Or, to put it another way, consider a generic action hero, in the classic scene where he runs through the battlefield gunning down enemies whilst other, lesser soldiers fall about him from bullets and explosions. The enemy fire countless shots at him, but try as they might they can never kill him. They try, but he survives and the film reaches its triumphant conclusion.

Now, assuming that these enemies are not deliberately trying to miss him and can at least vaguely use their weapons, if our action hero tried to pull that ‘running through a hail of bullets’ stunt then 999 times out of a thousand he’d be killed. However, if he was killed then the film would not be able to reach its conclusion, since he would be unable to save the heroine/defeat the baddie/deliver a cliched one-liner, and as such the story would be incomplete.  And, with such a crappy story, there’s no way that a film would get made about it; therefore, the action hero must always be one of the lucky ones.

This idea of always triumphing over the odds, of surviving no matter what because, if you didn’t, you wouldn’t be around to tell the tale or even be conscious of the tale, is known as quantum immortality. And whilst it doesn’t mean you’re going to be safe jumping off buildings any time soon, it does at least give yo a way to bore the pants off the next person who claims that action movies are WAAYYYY too unrealistic.

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One Year On

A year is a long time.

On the 16th of December last year, I was on Facebook. Nothing unusual about this (I spent and indeed, to a slightly lesser extent, still spend rather too much time with that little blue f in the top corner of my screen), especially given that it was the run up to Christmas and I was bored, and neither was the precise content of the bit of Facebook I was looking at- an argument. Such things are common in the weird world of social networking, although they surely shouldn’t be, and this was just another such time. Three or four people were posting long, eloquent, semi-researched and furiously defended messages over some point of ethics, politics or internet piracy, I know not which (it was probably one of those anyway, since that’s what most of them seem to be about among my friends list). Unfortunately, one of those people was me, and I was losing. Well, I say losing; I don’t think anybody could be said to be winning, but I was getting angry and upset all the same, made worse by the realisation that what I was doing was a COMPLETE WASTE OF TIME. I am not in any position whereby my Views are going to have a massive impact on the lives of everyone else, nobody wants to hear what they are, and there was no way in hell that I was going to convince anyone that my opinion was more ‘right’ than their strongly-held conviction- all I and my fellow arguees were achieving was getting very, very angry at one another, actively making us all more miserable. We could pretend that we were debating an important issue, but in reality were just another group of people screaming at one another via the interwebs.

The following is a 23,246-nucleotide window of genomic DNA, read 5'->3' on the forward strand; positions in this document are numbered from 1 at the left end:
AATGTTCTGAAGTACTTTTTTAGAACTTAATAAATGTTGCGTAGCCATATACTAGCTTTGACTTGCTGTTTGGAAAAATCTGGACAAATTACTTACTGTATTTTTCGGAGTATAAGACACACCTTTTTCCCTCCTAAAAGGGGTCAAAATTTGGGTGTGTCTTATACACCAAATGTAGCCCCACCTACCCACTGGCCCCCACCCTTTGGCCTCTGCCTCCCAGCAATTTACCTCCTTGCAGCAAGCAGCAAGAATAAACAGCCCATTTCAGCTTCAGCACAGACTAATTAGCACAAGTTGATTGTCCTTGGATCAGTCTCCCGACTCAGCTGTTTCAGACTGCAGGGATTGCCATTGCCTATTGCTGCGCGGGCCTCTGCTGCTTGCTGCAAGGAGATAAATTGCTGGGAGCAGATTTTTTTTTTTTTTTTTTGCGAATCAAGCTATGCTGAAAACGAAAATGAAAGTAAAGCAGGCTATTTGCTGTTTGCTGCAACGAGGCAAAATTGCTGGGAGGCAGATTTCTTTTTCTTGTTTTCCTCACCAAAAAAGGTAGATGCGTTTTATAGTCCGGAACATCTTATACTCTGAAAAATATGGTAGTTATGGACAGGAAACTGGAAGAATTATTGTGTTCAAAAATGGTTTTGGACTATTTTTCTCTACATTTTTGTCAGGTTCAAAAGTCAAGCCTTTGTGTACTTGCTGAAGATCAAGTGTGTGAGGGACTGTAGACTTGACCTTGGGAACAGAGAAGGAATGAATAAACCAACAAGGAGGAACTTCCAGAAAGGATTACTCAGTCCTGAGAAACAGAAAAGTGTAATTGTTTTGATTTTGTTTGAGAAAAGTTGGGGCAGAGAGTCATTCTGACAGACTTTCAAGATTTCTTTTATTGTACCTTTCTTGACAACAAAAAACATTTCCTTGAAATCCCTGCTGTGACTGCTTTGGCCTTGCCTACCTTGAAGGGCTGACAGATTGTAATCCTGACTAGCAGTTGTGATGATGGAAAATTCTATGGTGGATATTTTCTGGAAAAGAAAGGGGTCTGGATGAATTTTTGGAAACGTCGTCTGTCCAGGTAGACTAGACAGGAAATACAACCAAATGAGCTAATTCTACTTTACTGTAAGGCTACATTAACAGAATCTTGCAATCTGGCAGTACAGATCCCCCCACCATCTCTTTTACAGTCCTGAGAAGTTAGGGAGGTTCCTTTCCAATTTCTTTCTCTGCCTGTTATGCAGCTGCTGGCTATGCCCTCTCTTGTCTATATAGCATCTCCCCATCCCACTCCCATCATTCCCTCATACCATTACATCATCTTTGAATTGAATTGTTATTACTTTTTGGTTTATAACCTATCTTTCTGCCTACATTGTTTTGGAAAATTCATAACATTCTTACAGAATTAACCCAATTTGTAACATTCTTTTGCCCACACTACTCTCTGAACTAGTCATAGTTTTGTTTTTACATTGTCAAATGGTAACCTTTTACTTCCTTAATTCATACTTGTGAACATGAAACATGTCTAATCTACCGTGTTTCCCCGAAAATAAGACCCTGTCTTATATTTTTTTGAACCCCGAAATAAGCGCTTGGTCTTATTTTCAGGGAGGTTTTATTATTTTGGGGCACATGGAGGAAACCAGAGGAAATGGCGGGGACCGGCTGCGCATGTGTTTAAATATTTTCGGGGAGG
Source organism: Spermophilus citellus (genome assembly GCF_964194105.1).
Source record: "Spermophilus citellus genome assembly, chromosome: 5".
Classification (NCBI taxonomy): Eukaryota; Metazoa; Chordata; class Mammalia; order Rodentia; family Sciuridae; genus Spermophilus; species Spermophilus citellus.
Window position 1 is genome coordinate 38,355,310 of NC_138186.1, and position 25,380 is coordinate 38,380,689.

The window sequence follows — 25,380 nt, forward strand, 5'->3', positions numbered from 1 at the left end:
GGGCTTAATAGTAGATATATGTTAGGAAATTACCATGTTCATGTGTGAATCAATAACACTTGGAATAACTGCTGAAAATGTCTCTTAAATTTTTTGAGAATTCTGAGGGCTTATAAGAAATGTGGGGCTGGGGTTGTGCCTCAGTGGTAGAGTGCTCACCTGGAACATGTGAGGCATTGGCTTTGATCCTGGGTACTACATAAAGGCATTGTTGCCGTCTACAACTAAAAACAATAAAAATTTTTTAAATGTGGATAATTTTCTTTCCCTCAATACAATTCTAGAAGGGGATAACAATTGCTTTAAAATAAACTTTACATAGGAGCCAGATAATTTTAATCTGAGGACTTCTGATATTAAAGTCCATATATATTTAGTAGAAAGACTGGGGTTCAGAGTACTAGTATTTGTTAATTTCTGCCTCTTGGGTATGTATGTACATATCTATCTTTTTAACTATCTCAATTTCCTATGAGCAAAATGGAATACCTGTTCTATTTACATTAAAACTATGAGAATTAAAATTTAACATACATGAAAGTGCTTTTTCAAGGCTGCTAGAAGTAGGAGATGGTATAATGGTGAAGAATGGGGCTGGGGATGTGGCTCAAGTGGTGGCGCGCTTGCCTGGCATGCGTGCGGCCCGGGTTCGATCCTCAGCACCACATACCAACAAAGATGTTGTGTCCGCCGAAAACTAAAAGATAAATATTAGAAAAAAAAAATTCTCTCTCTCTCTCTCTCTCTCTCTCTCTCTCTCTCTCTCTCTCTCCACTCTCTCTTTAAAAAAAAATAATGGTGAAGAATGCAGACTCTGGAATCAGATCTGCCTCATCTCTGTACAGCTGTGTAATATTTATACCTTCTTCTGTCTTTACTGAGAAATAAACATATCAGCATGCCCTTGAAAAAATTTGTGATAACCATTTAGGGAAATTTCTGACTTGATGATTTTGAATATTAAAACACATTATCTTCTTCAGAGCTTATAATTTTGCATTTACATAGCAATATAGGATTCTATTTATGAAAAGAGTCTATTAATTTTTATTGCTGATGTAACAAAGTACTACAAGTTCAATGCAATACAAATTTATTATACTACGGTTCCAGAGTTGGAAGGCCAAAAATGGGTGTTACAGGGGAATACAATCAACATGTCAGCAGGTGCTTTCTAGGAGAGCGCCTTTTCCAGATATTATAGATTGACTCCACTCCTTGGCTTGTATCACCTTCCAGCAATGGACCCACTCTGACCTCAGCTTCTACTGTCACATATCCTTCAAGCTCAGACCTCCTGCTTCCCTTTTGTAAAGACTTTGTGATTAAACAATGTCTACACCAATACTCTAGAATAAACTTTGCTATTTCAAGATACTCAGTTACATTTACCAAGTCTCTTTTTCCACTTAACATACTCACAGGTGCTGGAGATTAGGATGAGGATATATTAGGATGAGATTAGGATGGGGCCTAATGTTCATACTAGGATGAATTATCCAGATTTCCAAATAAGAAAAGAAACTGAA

A little under a week later, the night after the winter solstice (22nd of December, which you should notice was exactly 366 days ago), I was again to be found watching an argument unfold on Facebook. Thankfully this time I was not participating, merely looking on with horror as another group of four or five people made their evening miserable by pretending they could convince others that they were ‘wrong’. The provocativeness of the original post, spouting one set of Views as gospel truth over the web, the self-righteousness of the responses and the steadily increasing vitriol of the resulting argument, all struck me as a terrible waste of some wonderful brains. Those participating I knew to be good people, smart people, capable of using their brains for, if not betterment of the world around them, then perhaps a degree of self-betterment or at the very least something that was not making the world a more unhappy place. The moment was not a happy one.